Me too 🙂
Indeed. I provided more details to Lloyd.
Lloyd, I assume you never considered your farming business as a corporation?
I never did. Probably should have as it appears to be a lucrative course of action.
I assume you’re talking about my friend MDJ?
He has, for many years, built his blog and online business in a way that makes decent money and as such, runs it like a corporation.
In doing so, he has many tax benefits:
1. He take any repayments to his corporation – without any tax implications.
2. Owners of a corporation – if they want cash – can enjoy dividends on tax-free basis. Once cash is within the holding company/”corporate portfolio”, you can reinvest those dollars in whatever way you see fit.
3. Pay capital dividends. There is a tax-free portion of any capital gains realized by the corporation over time, any capital dividends from the corporation itself, AND, value of life insurance proceeds paid into the corporation. Crazy…
4. You can pay dividends to low-income family members. I recall if you have adult family members who are shareholders of said corporation, you can pay up to about $50,000 (varies by province) in tax-free dividends if that family member has little or no other income.
The list goes on….
MDJ has build a VERY successful blog (he has x5-x8 more daily readers than I do), arguably one of the biggest blogs in Canada besides my other friend Tom Drake (MapleMoney) and because of that, makes great income from his site.
I hope that provides some insights.
I have a couple of farmer neighbours that have mentioned something that sounds similar. A farm corporation with family members being the shareholders. I have next to zero knowledge of how these work, the tax implications, or if all/some of the “dividends” are generated by the underlying business or un-associated investments, hence my question. I’m still not totally clear on how these things work but suffice to say many are using them so they must be beneficial. I’m not criticizing, just trying to understand the posted numbers and what they mean. Everything else in the list is self explanatory.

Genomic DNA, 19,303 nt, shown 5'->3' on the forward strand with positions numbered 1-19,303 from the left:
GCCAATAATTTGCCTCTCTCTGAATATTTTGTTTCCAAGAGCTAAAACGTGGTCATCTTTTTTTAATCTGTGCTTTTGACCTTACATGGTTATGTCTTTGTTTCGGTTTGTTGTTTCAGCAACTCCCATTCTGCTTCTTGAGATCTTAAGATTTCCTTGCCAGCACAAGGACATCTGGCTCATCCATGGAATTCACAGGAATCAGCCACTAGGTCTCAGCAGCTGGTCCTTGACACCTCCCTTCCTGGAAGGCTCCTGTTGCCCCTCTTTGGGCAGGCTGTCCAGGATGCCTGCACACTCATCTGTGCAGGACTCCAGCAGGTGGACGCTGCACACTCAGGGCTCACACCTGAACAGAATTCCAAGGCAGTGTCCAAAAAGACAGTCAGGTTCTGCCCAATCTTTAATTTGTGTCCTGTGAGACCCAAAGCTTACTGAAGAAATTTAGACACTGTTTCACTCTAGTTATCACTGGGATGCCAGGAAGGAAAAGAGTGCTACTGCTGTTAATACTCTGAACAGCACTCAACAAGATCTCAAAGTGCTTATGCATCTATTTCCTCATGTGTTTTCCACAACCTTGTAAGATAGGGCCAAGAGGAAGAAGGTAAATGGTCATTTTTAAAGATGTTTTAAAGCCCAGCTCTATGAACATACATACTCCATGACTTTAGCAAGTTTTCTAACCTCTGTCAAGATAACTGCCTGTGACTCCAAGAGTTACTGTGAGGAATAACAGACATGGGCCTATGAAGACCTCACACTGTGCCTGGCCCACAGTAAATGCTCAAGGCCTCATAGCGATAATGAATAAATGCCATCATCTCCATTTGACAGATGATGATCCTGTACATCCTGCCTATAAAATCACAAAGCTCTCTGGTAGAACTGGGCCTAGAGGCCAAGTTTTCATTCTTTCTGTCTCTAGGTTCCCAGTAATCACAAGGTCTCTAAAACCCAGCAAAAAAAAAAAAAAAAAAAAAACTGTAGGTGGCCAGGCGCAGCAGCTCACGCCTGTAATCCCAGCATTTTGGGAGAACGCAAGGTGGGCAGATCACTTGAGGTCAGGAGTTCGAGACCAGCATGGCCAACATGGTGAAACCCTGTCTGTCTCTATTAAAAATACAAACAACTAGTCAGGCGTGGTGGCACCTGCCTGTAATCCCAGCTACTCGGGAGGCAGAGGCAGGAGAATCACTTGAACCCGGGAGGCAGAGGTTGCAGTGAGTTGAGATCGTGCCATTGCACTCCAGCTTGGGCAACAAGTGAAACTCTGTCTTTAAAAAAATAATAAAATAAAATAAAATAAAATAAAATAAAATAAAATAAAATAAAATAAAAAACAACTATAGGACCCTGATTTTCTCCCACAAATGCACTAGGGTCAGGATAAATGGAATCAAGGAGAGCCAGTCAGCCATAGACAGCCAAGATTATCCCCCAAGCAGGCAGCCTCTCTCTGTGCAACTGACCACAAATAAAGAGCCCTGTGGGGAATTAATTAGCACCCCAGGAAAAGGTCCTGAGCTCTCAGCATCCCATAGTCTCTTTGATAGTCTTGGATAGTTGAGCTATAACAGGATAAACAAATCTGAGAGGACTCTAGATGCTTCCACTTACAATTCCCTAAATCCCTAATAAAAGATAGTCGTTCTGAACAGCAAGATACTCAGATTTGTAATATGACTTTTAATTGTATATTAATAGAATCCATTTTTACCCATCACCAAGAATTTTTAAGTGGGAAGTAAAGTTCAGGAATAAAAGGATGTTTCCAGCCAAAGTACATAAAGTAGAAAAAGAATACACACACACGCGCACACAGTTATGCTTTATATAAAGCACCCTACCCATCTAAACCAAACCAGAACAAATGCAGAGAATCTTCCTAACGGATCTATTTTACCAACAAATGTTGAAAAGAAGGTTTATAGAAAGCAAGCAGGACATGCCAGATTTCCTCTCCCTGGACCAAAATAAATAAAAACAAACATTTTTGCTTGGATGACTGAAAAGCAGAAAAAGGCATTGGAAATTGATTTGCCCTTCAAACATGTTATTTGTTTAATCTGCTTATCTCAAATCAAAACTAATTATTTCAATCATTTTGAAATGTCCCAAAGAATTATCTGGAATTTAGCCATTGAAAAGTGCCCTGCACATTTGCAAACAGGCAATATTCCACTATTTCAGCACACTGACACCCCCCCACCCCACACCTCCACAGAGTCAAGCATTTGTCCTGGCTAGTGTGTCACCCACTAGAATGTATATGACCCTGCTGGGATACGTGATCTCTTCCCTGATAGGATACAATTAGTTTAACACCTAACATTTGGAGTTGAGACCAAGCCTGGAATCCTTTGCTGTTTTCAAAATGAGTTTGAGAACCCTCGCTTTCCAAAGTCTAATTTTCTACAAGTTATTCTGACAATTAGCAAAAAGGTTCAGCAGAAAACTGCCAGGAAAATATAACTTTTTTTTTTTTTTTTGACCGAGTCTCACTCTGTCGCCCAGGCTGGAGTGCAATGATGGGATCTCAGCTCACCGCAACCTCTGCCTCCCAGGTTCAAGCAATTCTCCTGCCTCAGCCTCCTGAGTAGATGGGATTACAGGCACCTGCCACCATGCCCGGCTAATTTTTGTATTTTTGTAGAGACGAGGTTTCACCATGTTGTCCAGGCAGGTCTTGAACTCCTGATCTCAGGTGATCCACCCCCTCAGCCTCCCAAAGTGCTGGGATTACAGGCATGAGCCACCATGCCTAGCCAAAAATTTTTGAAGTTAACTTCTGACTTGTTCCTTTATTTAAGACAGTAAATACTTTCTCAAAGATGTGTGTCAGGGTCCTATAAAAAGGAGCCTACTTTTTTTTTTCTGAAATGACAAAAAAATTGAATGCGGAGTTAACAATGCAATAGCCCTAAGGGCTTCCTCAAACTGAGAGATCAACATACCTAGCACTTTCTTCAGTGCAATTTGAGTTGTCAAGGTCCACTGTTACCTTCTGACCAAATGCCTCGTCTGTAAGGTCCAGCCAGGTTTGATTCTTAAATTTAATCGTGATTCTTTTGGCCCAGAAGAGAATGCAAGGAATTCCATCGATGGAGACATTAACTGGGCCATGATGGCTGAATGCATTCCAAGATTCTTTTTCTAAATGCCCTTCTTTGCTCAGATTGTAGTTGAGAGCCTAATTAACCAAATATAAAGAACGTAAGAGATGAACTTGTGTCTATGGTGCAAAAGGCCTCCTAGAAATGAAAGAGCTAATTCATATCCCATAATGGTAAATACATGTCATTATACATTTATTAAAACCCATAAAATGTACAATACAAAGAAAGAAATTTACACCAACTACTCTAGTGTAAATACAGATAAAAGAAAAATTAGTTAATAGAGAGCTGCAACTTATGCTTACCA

Very nicely done with MDJ. He’s a machine, just like you Mark.
Really liked the article and approach by Dale @cut the crap.
Yes, Financial Mechanic, Blunt Bean Counter, Money Geek. Right on.
Had an absolute fantastic Running Relay yesterday. Life is great!! Have a great weekend all.
MDJ is a mentor to me – he is phenomenal really. I mean, how many near 40-year-olds are pulling in > $50k per year from their portfolio? Very, very, very few. Crazy good.
He remains an anonymous blogger but I know him rather well behind the scenes. An inspiration to me to say the least.
Yes, how was the relay? Did you win your age category?
That is fantastic Mark. Indeed, I can think of worse things than generating good income, especially if that is a goal.
A valuable relationship.
Relay was awesome. One of the best days I’ve had in many many years rekindling some old memories and creating new ones!!!! It’s an amazing experience 68 teams of 10 people – giant caravan travelling 110kms over the day. They’ll likely have results put up at some point next week or two- our team The Reluctants and my leg #6. All volunteer so kinda slow. No age categories in this.
I ran a bit faster than expected so very encouraged for my key event Oct 13 -half marathon when I will be gunning for it! Heading up tomorrow with the person I coach, and spouses to drive the course, mentally prepare and have a nice lunch in a beautiful area.
Sorry to others for the digression.
I like the Bean Counter article, accept it’s interesting that he can’t really accept what he writes about:
“What I found remarkable, as I saw this time and time again, was that blue-chip stocks dominated these portfolios. (Mutual funds were just coming into vogue and no one had heard of an exchange traded fund (ETF).) Each portfolio had the big Canadian banks, insurance companies, utility companies and the Bell Canadas, Canadian Tires and Thomsons of the Canadian stock universe, plus some large high-quality U.S. stocks sprinkled in”
Then he suggests:
“1. Buy high-quality stocks, ETFs or mutual funds”.
Why not stick with Quality stocks as he discovered and forget: “Mutual funds and ETF”.
You know how I feel about this stuff 🙂 Blue-chips or index. Keeping it simple. Stay tuned for my next dividend income update my friend!